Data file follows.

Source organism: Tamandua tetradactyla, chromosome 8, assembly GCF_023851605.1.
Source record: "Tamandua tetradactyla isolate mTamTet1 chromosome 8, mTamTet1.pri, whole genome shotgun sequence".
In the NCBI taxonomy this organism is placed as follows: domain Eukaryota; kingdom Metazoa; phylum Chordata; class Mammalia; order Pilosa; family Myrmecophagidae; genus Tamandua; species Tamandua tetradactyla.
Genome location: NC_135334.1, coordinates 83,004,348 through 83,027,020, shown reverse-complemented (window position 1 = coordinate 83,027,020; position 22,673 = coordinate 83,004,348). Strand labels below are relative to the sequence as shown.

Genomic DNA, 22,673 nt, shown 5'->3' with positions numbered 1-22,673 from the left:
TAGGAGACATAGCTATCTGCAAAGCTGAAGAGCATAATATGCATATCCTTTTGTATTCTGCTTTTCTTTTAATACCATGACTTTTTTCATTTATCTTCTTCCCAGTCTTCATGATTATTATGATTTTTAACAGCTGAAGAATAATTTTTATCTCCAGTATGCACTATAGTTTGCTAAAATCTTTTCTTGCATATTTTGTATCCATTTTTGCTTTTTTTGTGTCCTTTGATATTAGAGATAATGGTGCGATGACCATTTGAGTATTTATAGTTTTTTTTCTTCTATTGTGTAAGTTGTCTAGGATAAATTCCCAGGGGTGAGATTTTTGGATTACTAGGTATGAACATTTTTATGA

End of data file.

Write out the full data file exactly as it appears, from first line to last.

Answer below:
Source organism: Tamandua tetradactyla, chromosome 8, assembly GCF_023851605.1.
Source record: "Tamandua tetradactyla isolate mTamTet1 chromosome 8, mTamTet1.pri, whole genome shotgun sequence".
In the NCBI taxonomy this organism is placed as follows: domain Eukaryota; kingdom Metazoa; phylum Chordata; class Mammalia; order Pilosa; family Myrmecophagidae; genus Tamandua; species Tamandua tetradactyla.
Genome location: NC_135334.1, coordinates 83,004,348 through 83,027,020, shown reverse-complemented (window position 1 = coordinate 83,027,020; position 22,673 = coordinate 83,004,348). Strand labels below are relative to the sequence as shown.

Genomic DNA, 22,673 nt, shown 5'->3' with positions numbered 1-22,673 from the left:
TAGGAGACATAGCTATCTGCAAAGCTGAAGAGCATAATATGCATATCCTTTTGTATTCTGCTTTTCTTTTAATACCATGACTTTTTTCATTTATCTTCTTCCCAGTCTTCATGATTATTATGATTTTTAACAGCTGAAGAATAATTTTTATCTCCAGTATGCACTATAGTTTGCTAAAATCTTTTCTTGCATATTTTGTATCCATTTTTGCTTTTTTTGTGTCCTTTGATATTAGAGATAATGGTGCGATGACCATTTGAGTATTTATAGTTTTTTTTCTTCTATTGTGTAAGTTGTCTAGGATAAATTCCCAGGGGTGAGATTTTTGGATTACTAGGTATGAACATTTTTATGA